Last Friday, I went with some women from my AA group to conduct a meeting in a treatment center. It was a small meeting, a total of about ten or so.
We read a story from the AA Big Book, and then shared our thoughts about the reading.
When it came to my turn, I ended up telling a little bit of my story and how I ended up where I had.
At first I wondered if anyone would connect to my story, and then I thought, it’s not about how we are different.
It’s how we are alike in our human condition. When I listened to all the women, I heard our hopes, fears, happiness, and sadness. We all started out as vulnerable little children, many of us with hard childhoods. Some of us came from rich families, others were poor. Some of us had children, boyfriends, husbands, others not.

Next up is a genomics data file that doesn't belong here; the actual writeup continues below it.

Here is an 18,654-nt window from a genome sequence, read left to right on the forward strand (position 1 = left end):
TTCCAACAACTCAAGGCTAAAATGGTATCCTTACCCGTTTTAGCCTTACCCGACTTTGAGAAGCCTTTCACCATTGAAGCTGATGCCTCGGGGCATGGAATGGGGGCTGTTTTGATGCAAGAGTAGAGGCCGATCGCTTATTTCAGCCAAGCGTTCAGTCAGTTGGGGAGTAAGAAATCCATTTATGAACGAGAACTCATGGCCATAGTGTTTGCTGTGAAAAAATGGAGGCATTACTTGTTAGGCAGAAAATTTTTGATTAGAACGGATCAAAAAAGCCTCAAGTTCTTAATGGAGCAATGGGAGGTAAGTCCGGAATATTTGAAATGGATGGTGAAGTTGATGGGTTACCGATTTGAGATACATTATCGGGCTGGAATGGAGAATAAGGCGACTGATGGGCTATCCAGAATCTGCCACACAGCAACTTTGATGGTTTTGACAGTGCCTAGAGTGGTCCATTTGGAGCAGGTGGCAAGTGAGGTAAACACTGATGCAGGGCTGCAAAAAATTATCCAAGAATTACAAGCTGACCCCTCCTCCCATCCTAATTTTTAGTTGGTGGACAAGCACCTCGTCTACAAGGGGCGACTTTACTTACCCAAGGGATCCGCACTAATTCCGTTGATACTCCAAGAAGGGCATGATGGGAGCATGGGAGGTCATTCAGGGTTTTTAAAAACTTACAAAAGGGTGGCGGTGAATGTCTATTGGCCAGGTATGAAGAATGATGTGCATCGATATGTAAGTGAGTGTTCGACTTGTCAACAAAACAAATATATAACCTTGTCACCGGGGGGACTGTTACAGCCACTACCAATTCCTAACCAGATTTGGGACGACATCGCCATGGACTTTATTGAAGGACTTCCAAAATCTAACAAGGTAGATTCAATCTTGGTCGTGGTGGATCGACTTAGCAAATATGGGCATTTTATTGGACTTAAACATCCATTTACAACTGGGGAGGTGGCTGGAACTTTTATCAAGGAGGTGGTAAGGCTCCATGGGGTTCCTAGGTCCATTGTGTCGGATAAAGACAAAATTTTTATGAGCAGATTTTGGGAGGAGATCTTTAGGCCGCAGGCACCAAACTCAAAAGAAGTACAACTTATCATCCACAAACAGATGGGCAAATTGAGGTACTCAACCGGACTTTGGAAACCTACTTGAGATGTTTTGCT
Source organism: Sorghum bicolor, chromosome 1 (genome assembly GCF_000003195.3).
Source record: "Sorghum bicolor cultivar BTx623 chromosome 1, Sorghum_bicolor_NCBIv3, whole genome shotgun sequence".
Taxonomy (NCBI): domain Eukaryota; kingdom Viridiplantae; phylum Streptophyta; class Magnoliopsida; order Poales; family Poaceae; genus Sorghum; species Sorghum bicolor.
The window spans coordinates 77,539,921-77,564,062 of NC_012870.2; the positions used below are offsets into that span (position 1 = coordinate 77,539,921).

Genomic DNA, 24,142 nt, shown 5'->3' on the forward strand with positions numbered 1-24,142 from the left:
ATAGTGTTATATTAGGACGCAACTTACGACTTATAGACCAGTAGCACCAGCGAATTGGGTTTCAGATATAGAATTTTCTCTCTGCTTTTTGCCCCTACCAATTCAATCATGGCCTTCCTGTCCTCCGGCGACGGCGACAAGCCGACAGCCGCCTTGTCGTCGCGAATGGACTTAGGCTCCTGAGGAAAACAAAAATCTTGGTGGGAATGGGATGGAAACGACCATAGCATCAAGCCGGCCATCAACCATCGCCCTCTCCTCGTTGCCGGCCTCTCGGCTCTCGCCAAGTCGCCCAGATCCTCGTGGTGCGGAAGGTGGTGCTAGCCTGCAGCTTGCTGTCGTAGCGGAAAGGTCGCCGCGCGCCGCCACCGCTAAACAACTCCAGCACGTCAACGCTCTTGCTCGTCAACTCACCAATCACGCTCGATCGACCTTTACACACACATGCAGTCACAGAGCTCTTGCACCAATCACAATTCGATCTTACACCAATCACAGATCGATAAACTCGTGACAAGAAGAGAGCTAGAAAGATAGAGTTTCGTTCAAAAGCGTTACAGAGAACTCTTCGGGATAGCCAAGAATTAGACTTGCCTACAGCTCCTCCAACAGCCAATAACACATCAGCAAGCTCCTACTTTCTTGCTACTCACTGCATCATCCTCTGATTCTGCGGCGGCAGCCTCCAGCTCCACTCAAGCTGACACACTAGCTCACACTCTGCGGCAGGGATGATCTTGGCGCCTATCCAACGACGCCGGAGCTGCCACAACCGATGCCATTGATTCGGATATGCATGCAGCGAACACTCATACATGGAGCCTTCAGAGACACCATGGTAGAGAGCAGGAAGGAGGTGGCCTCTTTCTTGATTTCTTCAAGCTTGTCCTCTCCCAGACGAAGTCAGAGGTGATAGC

If I only look at other addicts as how they are different compared to me, I am setting up a judgement, a dividing line, that I am better or worse than they are for one reason or another.
All of us are human, and being humans we struggle.
Being humans, we make mistakes.
Perhaps one thing I said helped someone.
I don’t know.
I do know I was helped.
I was helped by seeing all I needed to do was be present, share and listen.
I didn’t need to be anything more or less than human.